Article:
Around the World in Eighty Books
summaryReading can make globe-trotters of your children or send them on a cross-country trek. Charting their travels on a real map will help them visualize where stories actually take place and help them understand how geography influences people and cultures.
- The RIF Guide to Encouraging Young Readers.
- Cultural Heritage, Reading
- Indoor, Outdoor, Traveling
MATERIALS: World map or map of the United States, map tacks or thumbtacks with colored heads, felt-tip pen.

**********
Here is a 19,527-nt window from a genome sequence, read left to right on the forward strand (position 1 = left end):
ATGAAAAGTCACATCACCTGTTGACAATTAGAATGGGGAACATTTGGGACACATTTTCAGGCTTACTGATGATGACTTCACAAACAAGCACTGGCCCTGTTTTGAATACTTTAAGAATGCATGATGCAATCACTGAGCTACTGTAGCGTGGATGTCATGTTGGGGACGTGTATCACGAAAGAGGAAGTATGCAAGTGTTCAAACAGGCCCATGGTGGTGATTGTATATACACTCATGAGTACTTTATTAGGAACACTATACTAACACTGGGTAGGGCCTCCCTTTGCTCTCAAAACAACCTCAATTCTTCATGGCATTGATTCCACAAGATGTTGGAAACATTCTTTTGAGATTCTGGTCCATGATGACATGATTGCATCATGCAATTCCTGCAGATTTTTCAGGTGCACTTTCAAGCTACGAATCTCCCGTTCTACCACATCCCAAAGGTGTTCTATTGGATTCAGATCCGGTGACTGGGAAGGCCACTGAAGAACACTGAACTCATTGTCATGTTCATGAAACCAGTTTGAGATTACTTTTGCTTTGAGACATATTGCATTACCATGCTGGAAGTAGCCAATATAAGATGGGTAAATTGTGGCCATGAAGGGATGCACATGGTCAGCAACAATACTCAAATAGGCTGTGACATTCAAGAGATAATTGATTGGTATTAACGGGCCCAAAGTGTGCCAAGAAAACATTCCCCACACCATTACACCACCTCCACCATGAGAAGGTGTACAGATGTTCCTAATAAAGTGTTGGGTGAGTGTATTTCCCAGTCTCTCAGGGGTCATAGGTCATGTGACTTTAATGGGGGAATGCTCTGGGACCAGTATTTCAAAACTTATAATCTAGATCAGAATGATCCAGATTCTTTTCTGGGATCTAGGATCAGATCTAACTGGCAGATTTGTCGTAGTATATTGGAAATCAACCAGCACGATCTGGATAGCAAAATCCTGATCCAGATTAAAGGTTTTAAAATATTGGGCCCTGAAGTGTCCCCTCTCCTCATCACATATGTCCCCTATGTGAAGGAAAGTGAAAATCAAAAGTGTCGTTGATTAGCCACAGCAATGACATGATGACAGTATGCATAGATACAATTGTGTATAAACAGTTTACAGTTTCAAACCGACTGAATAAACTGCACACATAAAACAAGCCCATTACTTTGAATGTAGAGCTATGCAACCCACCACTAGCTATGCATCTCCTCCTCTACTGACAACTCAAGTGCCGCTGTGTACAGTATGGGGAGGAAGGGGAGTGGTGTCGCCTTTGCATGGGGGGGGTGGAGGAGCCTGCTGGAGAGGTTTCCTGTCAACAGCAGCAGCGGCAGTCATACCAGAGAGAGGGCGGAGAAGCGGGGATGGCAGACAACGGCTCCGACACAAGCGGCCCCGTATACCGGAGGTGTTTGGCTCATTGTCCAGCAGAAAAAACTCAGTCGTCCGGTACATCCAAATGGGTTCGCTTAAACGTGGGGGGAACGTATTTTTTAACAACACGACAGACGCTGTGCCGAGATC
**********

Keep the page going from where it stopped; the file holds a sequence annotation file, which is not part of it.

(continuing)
Ask the librarian to recommend an age-appropriate reading itinerary. The list of recommendations may take readers to the Scottish Highlands (Lassie Come Home), Australia (Storm Boy), and the South Seas (Call It Courage) as they zigzag around the globe. Or children may tour the United States, starting on the East Coast (A Tree Grows in Brooklyn) and working their way west (The Long Journey). Hang a world map or a map of the United States on the wall. After finishing a book, the child pinpoints the location (the main setting) on the map with a map tack or thumbtack, and draws a line from the pin out to the margin, where the child writes in the title and author of the book. Keep the map hanging as long as your children are interested in logging their book travels. They can travel together by reading the same books, or each reader can venture on his or her own. Your children can send postcards requesting more information about their international destinations to the embassies (in Washington, D.C.) of the countries they're reading about. For information about various cities and towns in the United States, they can write to the local Chamber of Commerce. Most organizations are happy to send free materials.